Ways to Change Human Behavior
Byline: Kate Tsubata, SPECIAL TO THE WASHINGTON TIMES
Educators - whether in the home or in classrooms - are confronted daily with the need to instill specific skills and promote positive habits. Becoming someone who can effectively bring about change and development is the subject of a new book, "Influencer: The Power to Change Anything."
The five authors researched situations in which a negative trend existed, but which some had overcome, producing unusually good results. They called these the "positive deviants." Then, they analyzed these "influencers" to discover why they succeeded where others failed.
What they discovered throws out much of the conventional thinking about human development. Rather than being impossible to change, human behavior is quite malleable once a person is influenced to change and given the tools needed to do so successfully.
The authors give examples from a wide variety of circumstances: Thousands of convicted felons with long histories of destructive choices have been helped to become hardworking, educated professionals who are sober and can live peaceably with others.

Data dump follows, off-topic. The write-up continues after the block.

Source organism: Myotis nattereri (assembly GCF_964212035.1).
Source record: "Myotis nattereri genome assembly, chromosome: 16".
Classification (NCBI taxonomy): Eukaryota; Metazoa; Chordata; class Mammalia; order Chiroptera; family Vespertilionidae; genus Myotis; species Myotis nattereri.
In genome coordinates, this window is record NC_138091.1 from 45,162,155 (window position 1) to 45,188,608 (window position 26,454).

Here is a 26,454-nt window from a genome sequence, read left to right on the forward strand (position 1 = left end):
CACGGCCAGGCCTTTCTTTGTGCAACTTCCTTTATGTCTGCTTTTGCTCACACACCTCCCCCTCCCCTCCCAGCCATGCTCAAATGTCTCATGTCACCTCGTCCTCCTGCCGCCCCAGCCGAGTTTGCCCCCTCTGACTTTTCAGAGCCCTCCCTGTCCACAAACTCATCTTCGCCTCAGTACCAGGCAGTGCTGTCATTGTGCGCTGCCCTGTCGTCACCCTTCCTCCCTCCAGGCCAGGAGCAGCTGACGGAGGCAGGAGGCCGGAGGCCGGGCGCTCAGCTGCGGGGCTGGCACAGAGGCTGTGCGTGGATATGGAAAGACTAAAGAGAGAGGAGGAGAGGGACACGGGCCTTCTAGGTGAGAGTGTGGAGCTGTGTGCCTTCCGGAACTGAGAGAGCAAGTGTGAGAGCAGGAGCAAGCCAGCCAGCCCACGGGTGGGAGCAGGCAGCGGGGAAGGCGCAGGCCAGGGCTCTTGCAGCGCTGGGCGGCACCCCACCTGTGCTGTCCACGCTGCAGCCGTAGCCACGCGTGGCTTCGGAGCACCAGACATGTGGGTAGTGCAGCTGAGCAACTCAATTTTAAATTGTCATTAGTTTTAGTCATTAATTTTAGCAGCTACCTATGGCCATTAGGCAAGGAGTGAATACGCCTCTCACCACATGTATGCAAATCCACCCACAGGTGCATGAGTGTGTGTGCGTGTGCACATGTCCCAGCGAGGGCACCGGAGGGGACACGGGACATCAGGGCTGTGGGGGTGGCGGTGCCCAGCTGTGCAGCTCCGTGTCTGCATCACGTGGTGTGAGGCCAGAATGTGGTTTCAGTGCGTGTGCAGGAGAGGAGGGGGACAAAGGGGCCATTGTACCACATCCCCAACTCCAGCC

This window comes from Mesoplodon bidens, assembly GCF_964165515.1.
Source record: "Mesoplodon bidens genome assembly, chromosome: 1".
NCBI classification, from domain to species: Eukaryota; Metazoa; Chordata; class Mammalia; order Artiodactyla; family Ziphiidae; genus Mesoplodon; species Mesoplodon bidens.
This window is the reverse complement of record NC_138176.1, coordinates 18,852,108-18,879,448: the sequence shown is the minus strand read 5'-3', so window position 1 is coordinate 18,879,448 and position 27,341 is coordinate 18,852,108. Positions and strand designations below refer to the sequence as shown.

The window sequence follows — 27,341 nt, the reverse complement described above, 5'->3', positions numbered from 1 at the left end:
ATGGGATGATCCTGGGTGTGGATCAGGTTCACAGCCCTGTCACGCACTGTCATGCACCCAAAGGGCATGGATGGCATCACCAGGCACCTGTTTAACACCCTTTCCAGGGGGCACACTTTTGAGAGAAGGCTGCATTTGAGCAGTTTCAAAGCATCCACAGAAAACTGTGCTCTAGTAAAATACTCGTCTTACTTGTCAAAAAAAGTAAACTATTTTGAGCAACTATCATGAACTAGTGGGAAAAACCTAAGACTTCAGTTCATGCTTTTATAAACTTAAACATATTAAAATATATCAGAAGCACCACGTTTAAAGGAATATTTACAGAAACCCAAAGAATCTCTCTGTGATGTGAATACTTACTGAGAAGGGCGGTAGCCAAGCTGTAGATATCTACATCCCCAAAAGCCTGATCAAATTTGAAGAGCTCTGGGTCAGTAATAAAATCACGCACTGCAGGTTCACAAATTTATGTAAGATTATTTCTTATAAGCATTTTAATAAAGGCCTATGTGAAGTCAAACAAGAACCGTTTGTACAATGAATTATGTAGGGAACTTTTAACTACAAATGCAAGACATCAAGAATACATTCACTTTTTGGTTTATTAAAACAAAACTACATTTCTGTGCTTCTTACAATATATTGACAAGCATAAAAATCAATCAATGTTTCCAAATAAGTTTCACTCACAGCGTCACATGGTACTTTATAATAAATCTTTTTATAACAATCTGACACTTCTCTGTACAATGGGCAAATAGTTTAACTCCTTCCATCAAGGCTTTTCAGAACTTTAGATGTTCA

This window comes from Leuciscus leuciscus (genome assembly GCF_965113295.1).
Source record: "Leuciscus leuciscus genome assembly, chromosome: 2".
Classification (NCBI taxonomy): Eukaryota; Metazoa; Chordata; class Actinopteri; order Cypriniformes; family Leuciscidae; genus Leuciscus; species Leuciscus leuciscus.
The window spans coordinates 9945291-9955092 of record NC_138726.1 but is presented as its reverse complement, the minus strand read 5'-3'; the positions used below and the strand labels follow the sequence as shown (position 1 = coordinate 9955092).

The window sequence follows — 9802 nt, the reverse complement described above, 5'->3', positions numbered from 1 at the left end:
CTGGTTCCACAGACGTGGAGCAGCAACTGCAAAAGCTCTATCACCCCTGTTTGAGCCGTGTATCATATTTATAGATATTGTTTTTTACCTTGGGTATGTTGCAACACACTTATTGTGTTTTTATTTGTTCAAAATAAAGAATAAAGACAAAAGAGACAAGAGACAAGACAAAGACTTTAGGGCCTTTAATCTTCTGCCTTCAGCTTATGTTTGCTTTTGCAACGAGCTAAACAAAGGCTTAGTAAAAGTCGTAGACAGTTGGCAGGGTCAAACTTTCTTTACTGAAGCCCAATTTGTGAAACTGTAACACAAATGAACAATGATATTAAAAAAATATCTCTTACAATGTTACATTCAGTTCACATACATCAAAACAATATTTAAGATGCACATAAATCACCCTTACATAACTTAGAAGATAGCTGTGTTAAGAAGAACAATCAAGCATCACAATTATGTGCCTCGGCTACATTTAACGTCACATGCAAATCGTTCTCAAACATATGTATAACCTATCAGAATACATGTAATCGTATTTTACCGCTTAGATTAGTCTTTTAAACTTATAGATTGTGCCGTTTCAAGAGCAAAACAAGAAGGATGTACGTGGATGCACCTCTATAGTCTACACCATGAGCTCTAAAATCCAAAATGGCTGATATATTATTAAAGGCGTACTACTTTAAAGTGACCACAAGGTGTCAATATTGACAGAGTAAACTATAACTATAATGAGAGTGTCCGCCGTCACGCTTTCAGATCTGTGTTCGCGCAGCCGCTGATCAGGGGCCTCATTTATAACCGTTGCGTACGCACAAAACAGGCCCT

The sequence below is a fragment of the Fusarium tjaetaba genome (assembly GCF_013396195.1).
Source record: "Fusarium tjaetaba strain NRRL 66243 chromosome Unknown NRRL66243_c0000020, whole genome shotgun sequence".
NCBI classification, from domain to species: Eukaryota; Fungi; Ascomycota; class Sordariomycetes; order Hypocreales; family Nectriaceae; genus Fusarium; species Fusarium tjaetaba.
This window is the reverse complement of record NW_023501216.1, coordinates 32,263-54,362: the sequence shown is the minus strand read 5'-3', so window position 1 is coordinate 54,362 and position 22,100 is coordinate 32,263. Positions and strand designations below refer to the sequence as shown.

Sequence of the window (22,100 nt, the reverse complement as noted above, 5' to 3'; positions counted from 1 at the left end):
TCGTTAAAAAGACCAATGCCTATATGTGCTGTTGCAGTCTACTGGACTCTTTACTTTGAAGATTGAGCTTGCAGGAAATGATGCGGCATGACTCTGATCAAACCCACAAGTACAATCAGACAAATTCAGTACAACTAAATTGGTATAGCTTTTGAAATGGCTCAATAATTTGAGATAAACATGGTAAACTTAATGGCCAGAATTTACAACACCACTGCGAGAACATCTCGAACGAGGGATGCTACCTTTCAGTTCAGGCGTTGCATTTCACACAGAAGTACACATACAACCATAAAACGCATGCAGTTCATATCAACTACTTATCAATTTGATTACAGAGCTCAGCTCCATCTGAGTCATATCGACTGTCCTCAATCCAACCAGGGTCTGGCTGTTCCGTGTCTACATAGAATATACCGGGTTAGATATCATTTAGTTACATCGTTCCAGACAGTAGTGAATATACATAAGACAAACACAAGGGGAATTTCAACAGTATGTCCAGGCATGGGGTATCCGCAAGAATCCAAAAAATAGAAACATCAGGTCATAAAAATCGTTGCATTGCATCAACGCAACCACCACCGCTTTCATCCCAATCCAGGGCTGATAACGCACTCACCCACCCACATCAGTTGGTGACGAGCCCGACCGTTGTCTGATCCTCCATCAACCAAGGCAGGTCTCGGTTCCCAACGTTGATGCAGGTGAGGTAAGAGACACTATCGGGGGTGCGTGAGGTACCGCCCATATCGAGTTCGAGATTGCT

Youngsters lacking the skills to delay gratification can gain those skills when exposed to adults who served as models.
Overweight, out-of-shape individuals are able to change eating habits and develop a regular pattern of exercise.
The ways in which these miracles have taken place can be reproduced in a wide variety of situations. Reading these basic - and understandable - principles of positive change is a truly refreshing experience. I must say I can't stop thinking about the lessons I got from the book - and I'm so excited to put them into practice and see the same great results.
Home-schoolers may be amazed to find that they already are practicing many of these skills within their home learning. …